Western Canada’s beef industry could ride an upward trend over the next decade, according to an economic impact report researchers at the University of Saskatchewan prepared for Canfax Research Services and the Canadian Cattlemen’s Association this spring.
The cattle sector currently has a net economic impact of $51.6 billion nationally, of which $38.8 billion occurs in Western Canada. Of this, $232 million goes into the pockets of BC producers as farm cash receipts, making it the smallest beef producer in the country outside Atlantic Canada. The sector’s direct farm cash receipts attributable to BC account for less than 3% of the national total.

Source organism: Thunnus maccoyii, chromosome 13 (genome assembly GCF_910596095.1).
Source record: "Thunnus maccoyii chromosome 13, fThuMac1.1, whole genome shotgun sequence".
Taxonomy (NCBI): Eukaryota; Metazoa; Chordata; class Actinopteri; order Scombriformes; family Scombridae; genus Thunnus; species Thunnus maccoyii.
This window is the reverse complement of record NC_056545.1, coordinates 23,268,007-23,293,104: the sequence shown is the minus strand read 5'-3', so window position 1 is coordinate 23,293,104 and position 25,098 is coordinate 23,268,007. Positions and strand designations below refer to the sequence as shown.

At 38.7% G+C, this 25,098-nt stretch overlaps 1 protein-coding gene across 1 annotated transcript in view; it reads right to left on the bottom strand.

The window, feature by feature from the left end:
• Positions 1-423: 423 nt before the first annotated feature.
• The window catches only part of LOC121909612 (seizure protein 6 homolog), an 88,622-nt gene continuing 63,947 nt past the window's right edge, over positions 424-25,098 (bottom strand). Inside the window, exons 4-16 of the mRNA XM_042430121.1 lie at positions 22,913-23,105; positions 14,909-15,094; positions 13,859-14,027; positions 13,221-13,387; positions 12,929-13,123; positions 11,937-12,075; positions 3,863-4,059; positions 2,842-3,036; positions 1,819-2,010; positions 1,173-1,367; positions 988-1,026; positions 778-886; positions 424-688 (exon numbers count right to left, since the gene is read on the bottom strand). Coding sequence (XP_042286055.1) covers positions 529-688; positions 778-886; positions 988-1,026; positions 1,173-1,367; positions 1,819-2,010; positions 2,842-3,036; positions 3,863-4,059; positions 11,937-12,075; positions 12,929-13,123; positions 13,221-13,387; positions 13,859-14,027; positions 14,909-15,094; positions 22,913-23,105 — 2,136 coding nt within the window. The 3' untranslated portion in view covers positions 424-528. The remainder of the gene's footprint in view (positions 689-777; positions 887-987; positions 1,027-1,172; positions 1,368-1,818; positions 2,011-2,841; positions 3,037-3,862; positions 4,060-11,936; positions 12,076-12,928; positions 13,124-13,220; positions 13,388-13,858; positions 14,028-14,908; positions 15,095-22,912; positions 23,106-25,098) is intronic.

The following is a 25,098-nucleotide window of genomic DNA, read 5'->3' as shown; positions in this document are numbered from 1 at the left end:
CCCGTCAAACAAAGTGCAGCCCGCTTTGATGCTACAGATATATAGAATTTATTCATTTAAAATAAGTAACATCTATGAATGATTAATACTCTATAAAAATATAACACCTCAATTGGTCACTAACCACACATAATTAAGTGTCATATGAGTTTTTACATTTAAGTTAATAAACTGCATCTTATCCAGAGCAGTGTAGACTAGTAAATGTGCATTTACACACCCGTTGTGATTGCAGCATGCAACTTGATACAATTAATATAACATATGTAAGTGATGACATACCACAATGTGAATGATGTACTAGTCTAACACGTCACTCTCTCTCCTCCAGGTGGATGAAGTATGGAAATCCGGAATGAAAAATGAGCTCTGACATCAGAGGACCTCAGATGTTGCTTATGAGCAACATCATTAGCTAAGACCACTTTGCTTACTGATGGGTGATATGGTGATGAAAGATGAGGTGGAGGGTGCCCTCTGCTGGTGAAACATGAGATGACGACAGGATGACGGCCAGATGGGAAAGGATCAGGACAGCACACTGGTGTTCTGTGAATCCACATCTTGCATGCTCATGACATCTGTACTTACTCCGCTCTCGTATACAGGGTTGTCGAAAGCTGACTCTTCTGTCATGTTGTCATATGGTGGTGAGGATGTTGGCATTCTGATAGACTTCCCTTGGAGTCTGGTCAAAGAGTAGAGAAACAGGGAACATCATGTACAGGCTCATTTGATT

But a lack of processing capacity in the province means that on-farm activities have greater significance here. Processing activities account for 1.24 times the value of on-farm activities in Alberta. In BC and other western provinces, processing accounts for just 0.45 of the value of every dollar spent on-farm.
The interconnected nature of the industry means Alberta is the powerhouse, however. While efforts to sell hooks at the new BC Beef Producers Inc. plant in Westwold continue, long-term growth in the sector hinges on Alberta.
According to the University of Saskatchewan study, a growth rate of 10% in Western Canada could see the region’s beef sector contribute upwards of $16.3 billion to Canada’s GDP by 2030. Of this, $8.6 billion would be from BC, Saskatchewan and Manitoba.
While the study faced several limitations with respect to data, the authors noted that it underscores the sector’s importance to local and national economic health.